Massoud Rajavi, the popular candidate for the presidency in Iran in the wake of the 1979 revolution. Rouhollah Khomeini, the leader of Iran’s religious dictatorship prevented him from running, since he felt a big threat, given rajavi’s popularity among all sectors of the society, and religious and ethnic minorities. He was known as the candidate of the new generation.

The MEK’s founders also recruited people who were willing to dedicate every hour to help advance the organization’s goals. They concluded that the fight for freedom and democracy can’t be a part-time job. The first people to join the movement were young intellectuals and university students. Among them was Massoud Rajavi, a young student who later became pivotal in shaping the organization’s future.

In August 1971, while the Iranian monarchy was preparing for its much-advertised festivities to celebrate its longtime rule, more than 80 percent of MEK’s members, including all of its leaders were arrested. This was a hard strike against the nascent organization, but it also led to the widespread recognition and popularity of the MEK among the Iranian people.

Stories of the MEK’s resistance in the Shah’s prisons and courts circulated among Iranians by word of mouth. Soon the organization had managed to build a solid and widespread support base in Iranian society, with supporters from all walks of life.

The ruling mullahs of today, who themselves did nothing efficient against the Shah, are well aware of the history of popular support for the MEK in Iranian hearts and homes. But they disgracefully pretend the opposite is true in their demonization campaigns.

On May 25, 1972, the Shah’s regime executed the MEK’s founders and of all its leading members. Only Massoud Rajavi was spared. He was saved from imminent death thanks to an international campaign by his brother, Kazem Rajavi who was a renowned jurist and politician in Switzerland. Kazem managed to get Massoud’s death sentence revoked by rallying several international organizations and politicians in support of Massoud. Among those politicians was Francois Mitterrand, the leader of the French Socialist Party and the future President of France.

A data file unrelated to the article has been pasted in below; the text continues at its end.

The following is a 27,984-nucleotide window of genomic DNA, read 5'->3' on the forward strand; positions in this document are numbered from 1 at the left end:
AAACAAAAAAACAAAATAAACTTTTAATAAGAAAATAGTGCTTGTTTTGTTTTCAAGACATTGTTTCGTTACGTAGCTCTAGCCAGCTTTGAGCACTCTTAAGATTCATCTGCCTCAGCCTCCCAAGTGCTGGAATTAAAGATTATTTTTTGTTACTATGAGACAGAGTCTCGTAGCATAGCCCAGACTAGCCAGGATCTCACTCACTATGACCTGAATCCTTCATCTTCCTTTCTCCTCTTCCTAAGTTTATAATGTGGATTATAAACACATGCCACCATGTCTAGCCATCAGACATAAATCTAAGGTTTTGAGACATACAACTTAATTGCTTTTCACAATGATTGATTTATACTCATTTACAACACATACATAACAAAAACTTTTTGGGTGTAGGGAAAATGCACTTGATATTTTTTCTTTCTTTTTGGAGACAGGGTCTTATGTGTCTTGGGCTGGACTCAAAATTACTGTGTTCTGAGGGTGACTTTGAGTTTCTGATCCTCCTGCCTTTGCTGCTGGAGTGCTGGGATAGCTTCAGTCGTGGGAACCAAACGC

A failed coup within the ranks of the MEK

In September 1975, the MEK was still recovering from the execution of most of its leadership cadre. During this period, a separatist Maoist group tried to change the ideology of the MEK and hijack its name and emblem. They went as far as intimidating, oppressing and even killing the MEK members who remained loyal to the organization’s original mindset and ideology. This group was responsible for killing several Americans in Iran in those years, something which is mistakenly being attributed to the MEK members in the mullahs’ demonization campaign against the MEK, also repeatedly used by the Iran lobbies.

Thanks to the efforts of Massoud Rajavi, the organization was brought back from the brink. In the fall of 1976, while Massoud was in the Shah’s prison, he issued a 12-point declaration, in which he reasserted the true foundations of the MEK’s ideology and its principles. The declaration became the basis upon which all MEK members resist the world’s most brutal regime and number one executioner.

Since Khomeini’s rise to power, the MEK has constantly warned of the new regime’s human rights abuses, including the repression of women, minorities and all opposition forces. As the main defender of freedoms, the MEK quickly built up an expanding base of support across the Iranian population, especially among young people and intellectuals. In less than two years, MEK became the largest political movement in Iran.

Mek Political Platform

However, during these two years, Khomeini’s regime carried out a brutal and merciless crackdown that spared neither women, nor students, nor minorities. In the same period, Khomeini’s henchmen murdered 70 members and supporters of the MEK at peaceful rallies, meetings, and protests. The regime’s conduct in this period was deliberately deleted from all its state-published and affiliated media reports, including the Guardian article.